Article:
The Houthi takeover of Sanaa is bringing Yemen closer to a failed state scenario. Al-Qaeda in the Arabian Peninsula (AQAP), namely its main arm in Yemen Ansar al-Sharia, is seeing in this scenario an opportunity for resurrection that is similar to the one witnessed in 2009 when AQAP was established following the weakening of al-Qaeda’s central leadership. This resurrection may balance out al-Qaeda’s anticipated losses in Syria if its current affiliate Jabhat al-Nusra decides to split from the mother organization.
Until recently, AQAP had been incurring losses in Yemen. The Yemeni government under both presidents Ali Abdullah Saleh and then Abd Rabbu Mansour Hadi had cooperated closely with the United States to fight al-Qaeda. This cooperation concentrated on intelligence sharing and American drone attacks against AQAP members and leaders on Yemeni soil. But this loss for al-Qaeda was not absolute; drone attacks were not as precise as the United States painted them to be, and resulted in the killing of several civilians, especially in southern Yemen where al-Qaeda has its stronghold. This translated into wide resentment against both the Yemeni government as well as the United States in the south but also across Yemen.
Meanwhile in the north, the Houthis, who had for a while been demanding an increased share in power, saw in the aftermath of the Saudi-led Gulf Cooperation Council Initiative that forced Saleh to hand over the presidency to Hadi further alienation of their community. Although they participated in the National Dialogue that was launched in Yemen as a result of the GCC Initiative, they ultimately rejected the Initiative, seeing it as a Saudi ploy to take over Yemen. The multiple failures of the Yemeni government under Hadi—economic, social, and political—presented an opportunity for the Houthis to try to consolidate their influence over the country.
The longstanding resentment against the government by the Houthis as well as growing resentment in the south as a result of the drone attacks coupled with the failure of the new Yemeni government under Hadi to unify Yemen around a clear political and development path presented an opportunity for Yemen’s Southern Movement (Hirak) to begin to escalate demands for the cessation of the south from the north. Wide civil unrest in Yemen put significant pressure on the government, which did not have the governance capacity to absorb it.
The Houthis took advantage of this unrest to escalate their action to the level of an armed coup that began in September 2014, which led to the resignation of Hadi, the dissolution of parliament, and the control of Sanaa by the Houthis. This angered many Sunni tribes, which have started protesting against the Houthis. Meanwhile, the Southern Movement has begun to see in the Houthi control of the north a golden opportunity to push for independence in the south. With no clear path for resolution in sight despite persistent calls by the United Nations for a new national dialogue, Yemen appears to be heading to a failed state scenario. Foreign countries have begun closing down their embassies in Sanaa, and the joint Yemeni-American counterterrorism cooperation program is now in disarray due to the Houthi control of the government.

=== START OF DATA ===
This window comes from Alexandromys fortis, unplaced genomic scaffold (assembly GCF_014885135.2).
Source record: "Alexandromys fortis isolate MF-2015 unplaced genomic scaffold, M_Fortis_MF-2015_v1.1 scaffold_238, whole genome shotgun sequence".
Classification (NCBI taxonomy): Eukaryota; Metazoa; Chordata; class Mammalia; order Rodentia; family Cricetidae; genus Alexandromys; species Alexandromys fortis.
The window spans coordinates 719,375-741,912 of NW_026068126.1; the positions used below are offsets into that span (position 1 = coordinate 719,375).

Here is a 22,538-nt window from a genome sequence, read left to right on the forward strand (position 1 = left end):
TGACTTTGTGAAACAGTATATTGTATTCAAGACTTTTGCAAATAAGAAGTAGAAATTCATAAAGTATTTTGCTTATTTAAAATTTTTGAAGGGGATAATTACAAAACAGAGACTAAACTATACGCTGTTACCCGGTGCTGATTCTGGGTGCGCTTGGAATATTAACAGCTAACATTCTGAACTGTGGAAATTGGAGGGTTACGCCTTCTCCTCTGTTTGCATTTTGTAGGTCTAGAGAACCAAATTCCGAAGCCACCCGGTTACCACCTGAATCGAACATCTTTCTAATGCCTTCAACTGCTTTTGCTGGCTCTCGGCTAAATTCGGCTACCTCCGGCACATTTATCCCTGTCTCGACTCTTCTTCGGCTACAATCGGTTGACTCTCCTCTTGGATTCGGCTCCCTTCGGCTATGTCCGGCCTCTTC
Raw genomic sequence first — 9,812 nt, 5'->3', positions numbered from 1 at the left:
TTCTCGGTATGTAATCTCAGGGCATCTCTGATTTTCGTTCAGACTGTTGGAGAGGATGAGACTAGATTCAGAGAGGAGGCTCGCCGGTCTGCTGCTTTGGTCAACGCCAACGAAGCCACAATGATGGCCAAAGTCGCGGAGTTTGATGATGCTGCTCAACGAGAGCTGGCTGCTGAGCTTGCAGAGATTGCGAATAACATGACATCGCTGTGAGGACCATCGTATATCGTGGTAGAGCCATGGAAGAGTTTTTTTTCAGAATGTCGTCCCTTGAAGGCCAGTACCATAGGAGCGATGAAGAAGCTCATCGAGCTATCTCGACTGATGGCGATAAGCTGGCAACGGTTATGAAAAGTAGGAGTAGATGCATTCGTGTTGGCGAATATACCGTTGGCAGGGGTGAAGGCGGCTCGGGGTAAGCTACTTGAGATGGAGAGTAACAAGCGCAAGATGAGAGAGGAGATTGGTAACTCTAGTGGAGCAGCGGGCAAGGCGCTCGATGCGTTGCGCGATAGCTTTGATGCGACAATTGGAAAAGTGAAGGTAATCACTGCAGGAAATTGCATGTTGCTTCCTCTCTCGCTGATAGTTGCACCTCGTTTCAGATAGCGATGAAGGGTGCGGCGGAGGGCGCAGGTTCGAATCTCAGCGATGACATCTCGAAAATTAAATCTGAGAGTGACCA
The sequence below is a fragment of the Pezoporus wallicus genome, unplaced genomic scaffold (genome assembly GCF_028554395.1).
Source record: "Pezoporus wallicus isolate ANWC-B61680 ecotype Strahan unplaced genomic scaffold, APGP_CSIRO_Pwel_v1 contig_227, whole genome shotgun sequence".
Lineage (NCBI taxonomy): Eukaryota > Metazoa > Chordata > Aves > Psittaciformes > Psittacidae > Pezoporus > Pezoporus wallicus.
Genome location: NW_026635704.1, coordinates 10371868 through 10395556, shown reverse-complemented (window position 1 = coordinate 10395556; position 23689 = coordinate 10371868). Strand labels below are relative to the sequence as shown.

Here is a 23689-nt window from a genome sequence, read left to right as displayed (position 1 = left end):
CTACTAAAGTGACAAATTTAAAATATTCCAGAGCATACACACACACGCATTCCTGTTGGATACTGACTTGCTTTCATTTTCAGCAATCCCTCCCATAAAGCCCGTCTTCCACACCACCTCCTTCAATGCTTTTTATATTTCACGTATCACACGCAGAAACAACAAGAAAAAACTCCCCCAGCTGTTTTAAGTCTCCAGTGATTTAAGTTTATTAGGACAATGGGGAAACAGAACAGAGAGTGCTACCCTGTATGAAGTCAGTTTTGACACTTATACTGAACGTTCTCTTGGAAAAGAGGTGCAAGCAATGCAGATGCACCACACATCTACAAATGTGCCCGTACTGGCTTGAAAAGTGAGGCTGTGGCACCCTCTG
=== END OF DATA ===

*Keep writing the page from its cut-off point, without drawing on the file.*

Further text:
Al-Qaeda in the Arabian Peninsula has been watching these developments with interest, since al-Qaeda thrives on chaos and sees in countries with weak governance an opportunity to exert control. Building on the resentment against the Sanaa government in the south, and on the lack of government capacity to respond following the Houthi takeover, AQAP has begun a process of resurrection in the south. Last week it was reported that Ansar al-Sharia seized an army camp in the southern province of Shabwa and obtained heavy weaponry through the attack. AQAP has also announced its intention to establish an Islamic emirate in Yemen.
These developments are running parallel to a potential loss for al-Qaeda in Syria, as it is rumored that Mohammed al-Jolani, the head of al-Qaeda affiliate Jabhat al-Nusra, is negotiating with al-Qaeda’s leader Ayman al-Zawahiri to split Jabhat al-Nusra, or at least some of its brigades, from al-Qaeda central. Al-Nusra’s motivation in pursuing this scenario has to do with self-preservation: The international coalition attacking the Islamic State in Iraq and Syria (ISIS) is also targeting Jabhat al-Nusra in its airstrikes, mainly because the United States and other members of the coalition cannot be seen as indirectly aligning themselves with al-Qaeda were they to limit the strikes to ISIS only. Al-Nusra is also facing increasing resentment in areas under its control within Syria, with public protests against it being led by secular civil society groups that reject both the tyranny of the Bashar al-Assad regime as well as the extremism of al-Qaeda. Jabhat al-Nusra’s best bet, then, would be to declare independence from al-Qaeda. Although this may be a tactical separation, it still means that any plans to establish an emirate for al-Qaeda in Syria would have to be put on hold.
Al-Qaeda therefore would need a way to compensate for this setback. If Yemen finds itself pulled in different directions by the Houthis, the Southern Movement, and al-Qaeda, the latter will use this disintegration to consolidate its power and declare an Islamic emirate in southern Yemen, especially that such a declaration would help it compete with its main rival, ISIS, which has already declared the establishment of a caliphate in Syria and Iraq. Although both the Houthis and al-Qaeda are currently benefitting from the chaos in Yemen, the separation of the country to north and south will pit them against one another directly. This can only mean prolonged civil war in Yemen, which in turn provides optimal conditions for al-Qaeda to once again use the country to resuscitate its franchise.